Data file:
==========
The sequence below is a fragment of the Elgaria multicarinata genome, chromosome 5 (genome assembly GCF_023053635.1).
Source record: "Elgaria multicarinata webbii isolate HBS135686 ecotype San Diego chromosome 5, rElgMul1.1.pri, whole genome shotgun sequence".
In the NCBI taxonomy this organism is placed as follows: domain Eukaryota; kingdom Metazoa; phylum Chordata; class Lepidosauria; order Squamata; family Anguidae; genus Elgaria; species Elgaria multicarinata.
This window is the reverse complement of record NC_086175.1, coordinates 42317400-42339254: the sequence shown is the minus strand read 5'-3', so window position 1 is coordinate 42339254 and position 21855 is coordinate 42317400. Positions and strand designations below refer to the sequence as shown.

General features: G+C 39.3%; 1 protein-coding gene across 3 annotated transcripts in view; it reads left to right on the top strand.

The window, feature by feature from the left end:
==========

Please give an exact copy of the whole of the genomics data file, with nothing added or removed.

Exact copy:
The sequence below is a fragment of the Elgaria multicarinata genome, chromosome 5 (genome assembly GCF_023053635.1).
Source record: "Elgaria multicarinata webbii isolate HBS135686 ecotype San Diego chromosome 5, rElgMul1.1.pri, whole genome shotgun sequence".
In the NCBI taxonomy this organism is placed as follows: domain Eukaryota; kingdom Metazoa; phylum Chordata; class Lepidosauria; order Squamata; family Anguidae; genus Elgaria; species Elgaria multicarinata.
This window is the reverse complement of record NC_086175.1, coordinates 42317400-42339254: the sequence shown is the minus strand read 5'-3', so window position 1 is coordinate 42339254 and position 21855 is coordinate 42317400. Positions and strand designations below refer to the sequence as shown.

General features: G+C 39.3%; 1 protein-coding gene across 3 annotated transcripts in view; it reads left to right on the top strand.

The window, feature by feature from the left end: